Here is the quote from my blog post:

Integration is an important element of every PLM strategy and implementation. There are multiple aspects of integrations – desktops, CADs, PLM systems and ERP systems. Aras presented a very broad scope of integrations and integration technologies. (note: I was a bit surprised to see existing PLM systems defined as “legacy”)..

Aras Enterprise PLM vs. Enovia V6

The Enterprise PLM offering by Aras is pretty straightforward. Aras is going after 3 key areas – Engineering Bill of Material management, Change Management and Project/Portfolio Management.

All these modules are available in Enovia V6 portfolio - Enovia Engineering Central and Enovia Program Central. Now, customer can make a decision.

What is my conclusion? Aras is clearly playing a role of a disrupter on PLM market. Back in 2007, Aras disrupted PLM first time by introducing Open Source PLM. It looks like Aras is on the way to make a second disruption among large companies using SolidWorks and taking a role of Enovia V6 in a bundle EPDM / EPLM. Enovia clearly has a technological advantage of having unified development forces in their new Dassault facilities in Waltham, MA to develop “best in class” Enovia V6 / SolidWorks EPDM integration. The speed of customer adoption will be a key factor for Aras. Just my thoughts…

Best, Oleg

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Integrate PDM and PLM: Wrong Question?

by Oleg on February 8, 2011 · 1 comment

Two weeks ago, during SolidWorks World 2011, I had a chance to talk with Jonathan Scott of Razorleaf about different aspects of integration between SolidWorks Enterprise PDM and Enovia V6. Navigate to the following link to see Jonathan’s presentation online. These slides as well our conversation made me think about trajectories of different product data management systems and environments in the context of the overall software lifecycle in manufacturing organization.

PDM as a PLM Foundation

Few years ago, I had a chance to read SolidWorks White Paper about PLM. You can navigate to the following link to retrieve this document. The concept of “PLM: It starts from PDM” was crafted very well in this paper. Thinking more about this concept I can see a very interesting approach of PLM implementation- to start from existing PDM solution. The potential advantages of this approach can be to prevent unnecessarily migrations between systems and shorten implementation cycle. PLM system connected to PDM system can re-use data foundation to manage CAD files lifecycle, Bill of Materials, change management.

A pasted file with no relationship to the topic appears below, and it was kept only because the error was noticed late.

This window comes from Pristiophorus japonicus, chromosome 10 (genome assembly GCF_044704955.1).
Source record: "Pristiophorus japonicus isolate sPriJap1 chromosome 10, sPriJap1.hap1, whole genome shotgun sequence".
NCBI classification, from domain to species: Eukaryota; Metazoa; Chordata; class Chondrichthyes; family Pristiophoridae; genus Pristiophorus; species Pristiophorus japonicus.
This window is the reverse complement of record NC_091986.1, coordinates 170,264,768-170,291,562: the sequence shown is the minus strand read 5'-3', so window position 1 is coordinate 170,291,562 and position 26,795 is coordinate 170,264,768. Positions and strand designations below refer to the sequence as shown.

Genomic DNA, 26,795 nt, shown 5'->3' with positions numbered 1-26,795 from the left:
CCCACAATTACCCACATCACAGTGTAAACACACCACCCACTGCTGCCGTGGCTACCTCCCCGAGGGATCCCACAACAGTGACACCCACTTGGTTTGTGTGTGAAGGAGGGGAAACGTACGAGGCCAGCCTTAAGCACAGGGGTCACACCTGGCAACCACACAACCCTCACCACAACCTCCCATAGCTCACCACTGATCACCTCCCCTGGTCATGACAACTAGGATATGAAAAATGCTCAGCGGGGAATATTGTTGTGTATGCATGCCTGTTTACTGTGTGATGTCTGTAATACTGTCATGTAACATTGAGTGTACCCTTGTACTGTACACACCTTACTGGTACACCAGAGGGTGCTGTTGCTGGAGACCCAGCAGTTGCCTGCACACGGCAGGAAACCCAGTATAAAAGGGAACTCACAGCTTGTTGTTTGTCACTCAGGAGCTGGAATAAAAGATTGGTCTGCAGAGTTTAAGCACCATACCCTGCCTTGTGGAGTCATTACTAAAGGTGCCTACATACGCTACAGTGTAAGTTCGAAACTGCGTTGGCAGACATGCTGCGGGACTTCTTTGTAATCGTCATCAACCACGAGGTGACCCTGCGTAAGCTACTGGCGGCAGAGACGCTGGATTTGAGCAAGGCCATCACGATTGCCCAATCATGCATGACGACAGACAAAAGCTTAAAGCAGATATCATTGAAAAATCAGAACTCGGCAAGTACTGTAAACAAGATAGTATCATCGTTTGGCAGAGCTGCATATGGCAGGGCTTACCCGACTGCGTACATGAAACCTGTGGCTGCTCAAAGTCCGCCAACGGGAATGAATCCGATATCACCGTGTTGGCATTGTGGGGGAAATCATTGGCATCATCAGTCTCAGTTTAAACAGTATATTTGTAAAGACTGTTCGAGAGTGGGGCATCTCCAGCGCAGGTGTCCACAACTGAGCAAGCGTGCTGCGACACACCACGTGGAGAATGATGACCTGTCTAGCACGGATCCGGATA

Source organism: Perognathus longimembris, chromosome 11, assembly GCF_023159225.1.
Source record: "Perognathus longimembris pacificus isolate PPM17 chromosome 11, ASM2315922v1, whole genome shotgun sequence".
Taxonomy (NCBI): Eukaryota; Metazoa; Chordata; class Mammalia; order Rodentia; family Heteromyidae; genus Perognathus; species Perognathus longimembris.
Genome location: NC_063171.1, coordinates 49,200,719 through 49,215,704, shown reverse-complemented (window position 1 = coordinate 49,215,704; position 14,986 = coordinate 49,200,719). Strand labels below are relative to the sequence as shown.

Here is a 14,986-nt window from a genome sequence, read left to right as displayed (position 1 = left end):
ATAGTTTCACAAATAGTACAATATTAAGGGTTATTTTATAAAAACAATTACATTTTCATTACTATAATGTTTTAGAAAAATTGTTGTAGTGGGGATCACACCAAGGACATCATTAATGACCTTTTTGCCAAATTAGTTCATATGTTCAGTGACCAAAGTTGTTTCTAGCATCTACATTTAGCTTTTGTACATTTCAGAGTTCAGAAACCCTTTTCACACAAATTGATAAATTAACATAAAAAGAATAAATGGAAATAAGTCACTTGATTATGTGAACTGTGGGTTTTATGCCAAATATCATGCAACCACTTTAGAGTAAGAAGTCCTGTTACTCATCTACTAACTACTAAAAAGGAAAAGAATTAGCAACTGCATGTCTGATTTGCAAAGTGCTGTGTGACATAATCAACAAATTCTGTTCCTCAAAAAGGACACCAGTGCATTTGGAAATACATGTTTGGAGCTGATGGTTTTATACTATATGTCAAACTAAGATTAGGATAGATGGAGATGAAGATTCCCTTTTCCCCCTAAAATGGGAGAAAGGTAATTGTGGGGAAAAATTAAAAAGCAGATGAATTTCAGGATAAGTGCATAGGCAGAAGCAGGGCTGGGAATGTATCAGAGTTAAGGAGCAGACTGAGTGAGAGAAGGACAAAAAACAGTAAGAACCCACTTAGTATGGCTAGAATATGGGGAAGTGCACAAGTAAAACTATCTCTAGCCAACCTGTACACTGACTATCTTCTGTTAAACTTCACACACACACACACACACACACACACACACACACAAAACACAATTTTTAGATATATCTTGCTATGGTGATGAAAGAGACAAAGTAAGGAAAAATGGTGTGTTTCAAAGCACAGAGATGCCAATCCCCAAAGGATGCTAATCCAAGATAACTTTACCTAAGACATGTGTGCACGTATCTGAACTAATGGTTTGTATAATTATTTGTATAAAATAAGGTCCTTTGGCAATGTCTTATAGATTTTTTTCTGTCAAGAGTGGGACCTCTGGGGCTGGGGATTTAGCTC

CAD Files and BOMs

These are two entities that always raises lots of discussion during PLM implementations. Multiple CAD systems create significant difficulties for PLM implementation and making ROI much longer than expected. Management of multiple Bill of Materials, tracking changes between different BOM views can be an additional complication in front of PLM. What if product data management system, which already in place (from CAD vendors, homegrown or any other) can provide this solution? The starting point of PLM implementation will not be anymore to start managing CAD files.

Collaboration and Process Foundation

A significant portion of a product lifecycle is to support people in their way to run product development, exchange information and making decision. Most of this work today relies on IT infrastructure available in the organization – mail, shared workspaces, instant messenger and more. Business process management software (if any in place) rarely covers product development processes. Companies thinking about product development process improvements have a very long way to go until PLM implementation actually coming to the stage of quality management, cost management, compliance, regulatory and more.  A new approach in PLM implementations can be to start from this stage and leveraging existing PDM infrastructure.

What is my conclusion? Software has a long lifecycle in manufacturing companies. I found the lifecycle of PDM/PLM software systems is very complicated. Actually, it is as complicated as the product lifecycle they are managing. To change existing systems in a company can be a very costly decision. To re-use existing systems can be a complicated from the technical standpoint, but can lead to a faster ROI. It makes sense to me. The cost of integration can be a key in this story. So, a potentially “wrong question” can lead to the right answer. Just my thoughts…

Best, Oleg